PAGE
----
I saw an interesting exchange on twitter recently.
This conversation came in the wake of Barry O'Farrell rescinding the decision I wrote about here to reduce the feed-in tariff for some solar power systems from 60c to 40c.
The move put to bed what would otherwise have been a lingering discontent amongst those people financially hurt by the move.
It is difficult to gauge the effect amongst the vast majority of voters who are not receiving 60c per kilowatt hour for solar energy. Apparently we will all now pay approximately $7 extra per bill, so there is potential for some anger as a result.
That said, and as I argued in my previous blogpost, this is a problem of Labor's making. It would have been easy for the Coalition to simply blame Labor for screwing up the implementation of the original scheme, and, in all likelihood, cop very little flack for it.
Anyway, the exchange I saw on twitter was between @SeanNic and @awelder.
It started with:
Almost immediately after, @awelder responded
What I was interested to discuss is to what extent a new government is entitled to a few teething problems, and how far that excuse (explicitly argued or otherwise) will get them with an electorate.
It is true that electorates can be very stupid sometimes. Some people who are barely qualified to run a cake stand end up running countries.
We constantly see politicians pandering to particular interest groups, and particular groups eagerly accepting what they are told because it is what they want to believe.
That said, I think the public has very little patience for errors arising out of stupidity, rather than genuine implementation difficulties. Moreover, I think the public usually can tell the difference.
This is perhaps a good example of the where the public is not going to be fooled. Putting aside the question of whether O'Farrell's move to cut the scheme was good policy or not, it certainly was, in my view, dumb politics.
But to suggest that it can be put down to "teething problems" is, I think, incorrect.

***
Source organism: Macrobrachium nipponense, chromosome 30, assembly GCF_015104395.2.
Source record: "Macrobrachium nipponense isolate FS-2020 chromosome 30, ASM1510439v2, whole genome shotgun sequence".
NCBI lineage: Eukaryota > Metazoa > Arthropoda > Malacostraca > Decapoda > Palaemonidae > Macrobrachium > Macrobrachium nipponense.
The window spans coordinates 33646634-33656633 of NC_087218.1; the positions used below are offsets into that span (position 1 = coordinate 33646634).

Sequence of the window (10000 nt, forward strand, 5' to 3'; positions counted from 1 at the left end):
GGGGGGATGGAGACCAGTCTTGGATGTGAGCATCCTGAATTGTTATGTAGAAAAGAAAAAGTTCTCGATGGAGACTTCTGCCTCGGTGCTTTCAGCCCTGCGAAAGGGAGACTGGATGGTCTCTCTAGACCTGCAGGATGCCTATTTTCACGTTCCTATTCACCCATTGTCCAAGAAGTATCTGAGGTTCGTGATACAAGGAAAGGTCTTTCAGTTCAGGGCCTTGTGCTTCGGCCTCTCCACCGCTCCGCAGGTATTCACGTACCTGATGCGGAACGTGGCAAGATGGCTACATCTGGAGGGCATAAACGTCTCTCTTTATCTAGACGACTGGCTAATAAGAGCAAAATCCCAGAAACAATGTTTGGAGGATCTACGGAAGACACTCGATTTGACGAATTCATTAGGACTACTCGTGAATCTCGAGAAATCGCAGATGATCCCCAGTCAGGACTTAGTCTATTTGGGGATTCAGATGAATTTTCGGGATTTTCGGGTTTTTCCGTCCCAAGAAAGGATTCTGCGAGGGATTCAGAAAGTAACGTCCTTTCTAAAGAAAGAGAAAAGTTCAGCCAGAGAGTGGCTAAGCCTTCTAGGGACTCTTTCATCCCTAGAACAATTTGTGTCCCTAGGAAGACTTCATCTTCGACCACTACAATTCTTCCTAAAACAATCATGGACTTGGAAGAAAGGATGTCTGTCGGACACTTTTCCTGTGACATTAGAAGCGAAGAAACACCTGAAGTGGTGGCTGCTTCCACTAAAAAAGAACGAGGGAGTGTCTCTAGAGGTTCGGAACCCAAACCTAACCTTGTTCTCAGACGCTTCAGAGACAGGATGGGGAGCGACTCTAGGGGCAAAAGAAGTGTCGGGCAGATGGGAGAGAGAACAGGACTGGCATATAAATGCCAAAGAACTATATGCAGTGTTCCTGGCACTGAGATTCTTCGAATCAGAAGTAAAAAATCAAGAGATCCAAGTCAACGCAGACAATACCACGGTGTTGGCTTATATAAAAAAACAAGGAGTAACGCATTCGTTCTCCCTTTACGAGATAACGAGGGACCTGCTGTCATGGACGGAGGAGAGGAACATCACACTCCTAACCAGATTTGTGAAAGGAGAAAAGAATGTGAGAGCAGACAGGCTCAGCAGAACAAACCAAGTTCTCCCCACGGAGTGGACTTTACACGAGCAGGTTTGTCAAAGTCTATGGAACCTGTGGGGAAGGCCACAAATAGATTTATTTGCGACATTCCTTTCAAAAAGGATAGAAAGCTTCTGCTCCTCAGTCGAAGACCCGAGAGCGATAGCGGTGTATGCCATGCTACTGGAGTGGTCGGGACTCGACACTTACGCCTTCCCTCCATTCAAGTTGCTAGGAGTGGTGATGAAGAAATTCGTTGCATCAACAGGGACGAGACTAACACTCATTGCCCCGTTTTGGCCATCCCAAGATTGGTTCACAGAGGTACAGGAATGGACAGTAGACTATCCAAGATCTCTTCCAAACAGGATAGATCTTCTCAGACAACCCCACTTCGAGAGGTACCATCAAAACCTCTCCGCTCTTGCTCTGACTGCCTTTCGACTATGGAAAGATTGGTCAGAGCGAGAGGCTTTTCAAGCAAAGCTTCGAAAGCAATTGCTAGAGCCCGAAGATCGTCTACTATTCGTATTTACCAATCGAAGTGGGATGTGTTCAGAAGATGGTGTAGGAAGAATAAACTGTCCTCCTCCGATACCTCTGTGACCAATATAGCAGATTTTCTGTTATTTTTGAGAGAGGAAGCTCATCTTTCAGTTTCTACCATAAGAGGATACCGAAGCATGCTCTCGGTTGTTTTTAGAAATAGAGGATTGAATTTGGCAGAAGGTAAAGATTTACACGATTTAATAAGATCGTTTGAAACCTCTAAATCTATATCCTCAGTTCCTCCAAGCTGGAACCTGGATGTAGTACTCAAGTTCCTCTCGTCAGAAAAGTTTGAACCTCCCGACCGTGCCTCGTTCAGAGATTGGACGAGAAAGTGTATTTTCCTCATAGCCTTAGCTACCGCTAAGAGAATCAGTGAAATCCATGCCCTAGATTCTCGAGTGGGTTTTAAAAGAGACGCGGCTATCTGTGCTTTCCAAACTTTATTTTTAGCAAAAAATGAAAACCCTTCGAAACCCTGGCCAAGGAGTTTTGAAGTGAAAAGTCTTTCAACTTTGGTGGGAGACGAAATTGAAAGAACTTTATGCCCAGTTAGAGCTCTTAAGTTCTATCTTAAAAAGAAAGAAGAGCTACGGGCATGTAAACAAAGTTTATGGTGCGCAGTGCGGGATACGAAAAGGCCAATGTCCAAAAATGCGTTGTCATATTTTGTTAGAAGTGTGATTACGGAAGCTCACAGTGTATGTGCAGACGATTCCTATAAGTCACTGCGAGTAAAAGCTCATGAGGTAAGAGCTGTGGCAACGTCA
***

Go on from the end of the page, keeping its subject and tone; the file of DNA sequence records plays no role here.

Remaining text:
To cut the feed-in rate was always going to enrage a lot of people. It looked sneaky and tricky, and the Coalition used one of lawmaking's dirtiest words: "retrospective".
O'Farrell's poor decision had nothing to do with teething, but rather poor sense for what the public (and, crucially, the industry in question) would tolerate without a damaging kerfuffle.
That's not to say that there are not clearly are some issues that could be put down to teething problems.
A number of positions in the administration are going to need to be filled. If that process took too long, or if someone of the people initially appointed turned out to have a secret life of some sort, then you can write that off to the vetting process needing to be improved, or perhaps the inevitable chaos of assuming power after 16 years without it.
By the same token, the government is no doubt going to have to replace Part 3A of the Environmental Planning and Assessment Act at some point. As I have said previously, there are some projects that are too significant to be left under the control of one small council, and there needs to be a procedure for that.
It may well be that the first attempt is a dismal failure.
As a final example, it may be that a new MLA or MLC does something outrageously inappropriate. Not everyone who is preselected can possibly be the reliable, upstanding person that the relevant parts of the Coalition machine believed them to be, and there may need to be a small weeding out as a member or two is shown to be wholly unsuitable for the task at hand.
But as far as major policy announcements go - areas where the political implications of the move should be plainly obvious - I don't believe that "teething problems" qualifies as an excuse.
O'Farrell has been around the block enough times that he should have known better.
No doubt his image has been at least slightly soured by the whole experience, and rightly so. To his credit, he was smart enough to admit his mistake and fix the mess once the implications became obvious.
It remains to be seen whether his government will soon be dismissed by a cynical NSW voting public as simply "more of the same." A few repeats of this kind of silliness will have the Coalition well on the road to a well deserved demise.